Swollen with sonic exploration, Michael A Grammar’s ‘Random Vision’ might be projected through a vaguely baggy, psych-rock prism, but its caution-to-the-wind approach makes for a refreshingly genre-bending whole. Blasting off, the bombastic ‘The Day I Come Alive’ recalls heady Madchester euphoria, its Messianic complex not diminished by the opening ‘I’ve been searching for Jesus’ line, and a massive sky-kissing chorus more exaltation of praise than hooky one-liner. It’s an anthem grounded by a supercool shuffle from a rhythm section who also show funky form over the closing bars of ‘Suzanna’, which unpromisingly kicks off like INXS fronted by an Elvis impersonator, but takes a radical turn when a serrated guitar riff sparks like a jump-lead, hot-wiring the track into life. ‘Upstairs Downstairs’ is heavy-duty psych, evoking a reined-in Tame Impala herded on by another fearsome riff, this one chopped out in a stacatto rush as if the guitarist is clasping powder-flecked plastic rather than a plectrum. Threatening to climax in a cacophony of power chords, instead the tune drops easier than Luis Suarez and fades on a cushion of dreamy arpeggios. This predilection for the unpredictable peaks on the EP’s closing number – ‘The Way You Move’ has a driving root-note intro, suggesting a Doves-style pop epic, before it segues into a kind of grungy bossanova, a Bond theme made all the more surreal by the return of those pub singer vocals; the mumbling melody juxtaposed with spectacular fretwork. Even the extended outro is more enervating than indulgent, evidence of a band enthused by the scope of their dexterity. There’s the occasional dizzy spell in Michael A Grammar’s Random Vision, but the overall expressiveness and excitement of this EP are as clear as day.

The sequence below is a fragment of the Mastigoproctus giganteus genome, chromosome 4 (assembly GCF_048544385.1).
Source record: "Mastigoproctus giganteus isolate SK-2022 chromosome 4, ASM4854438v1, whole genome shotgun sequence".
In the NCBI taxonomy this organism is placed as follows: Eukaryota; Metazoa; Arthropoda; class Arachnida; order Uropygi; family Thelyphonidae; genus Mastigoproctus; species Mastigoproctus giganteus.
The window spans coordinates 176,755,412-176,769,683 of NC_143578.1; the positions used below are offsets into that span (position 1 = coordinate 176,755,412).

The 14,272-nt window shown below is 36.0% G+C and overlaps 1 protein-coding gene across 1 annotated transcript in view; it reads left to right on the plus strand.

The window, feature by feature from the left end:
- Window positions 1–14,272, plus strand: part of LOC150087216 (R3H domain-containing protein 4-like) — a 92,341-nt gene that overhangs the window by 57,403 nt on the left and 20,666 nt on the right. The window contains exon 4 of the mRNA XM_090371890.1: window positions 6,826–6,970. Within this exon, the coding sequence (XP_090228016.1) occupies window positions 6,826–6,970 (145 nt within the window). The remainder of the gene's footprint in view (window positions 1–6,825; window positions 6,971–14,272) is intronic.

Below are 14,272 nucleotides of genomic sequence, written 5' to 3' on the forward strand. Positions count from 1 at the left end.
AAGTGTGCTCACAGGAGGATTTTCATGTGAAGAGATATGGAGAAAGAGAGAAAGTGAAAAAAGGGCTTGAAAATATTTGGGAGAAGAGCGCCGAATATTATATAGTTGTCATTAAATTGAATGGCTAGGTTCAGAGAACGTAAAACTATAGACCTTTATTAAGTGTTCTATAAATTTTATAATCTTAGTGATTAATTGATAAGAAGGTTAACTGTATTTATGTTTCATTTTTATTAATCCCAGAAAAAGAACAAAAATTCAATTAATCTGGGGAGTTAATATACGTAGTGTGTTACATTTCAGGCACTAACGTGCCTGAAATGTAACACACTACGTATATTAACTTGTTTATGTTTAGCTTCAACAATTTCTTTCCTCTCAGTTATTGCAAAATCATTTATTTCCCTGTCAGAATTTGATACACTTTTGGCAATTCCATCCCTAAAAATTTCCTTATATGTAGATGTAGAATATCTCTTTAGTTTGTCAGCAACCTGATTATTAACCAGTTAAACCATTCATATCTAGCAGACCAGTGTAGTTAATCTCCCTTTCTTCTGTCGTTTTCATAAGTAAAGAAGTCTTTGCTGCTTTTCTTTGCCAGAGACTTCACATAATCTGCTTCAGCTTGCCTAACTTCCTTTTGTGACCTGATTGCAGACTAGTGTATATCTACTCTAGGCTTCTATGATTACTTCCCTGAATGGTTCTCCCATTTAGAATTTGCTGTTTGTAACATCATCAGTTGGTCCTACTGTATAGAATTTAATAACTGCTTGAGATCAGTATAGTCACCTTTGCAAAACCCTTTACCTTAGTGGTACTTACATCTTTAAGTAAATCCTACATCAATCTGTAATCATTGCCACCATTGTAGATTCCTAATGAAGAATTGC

Random Vision is released on 27 January on Melodic.
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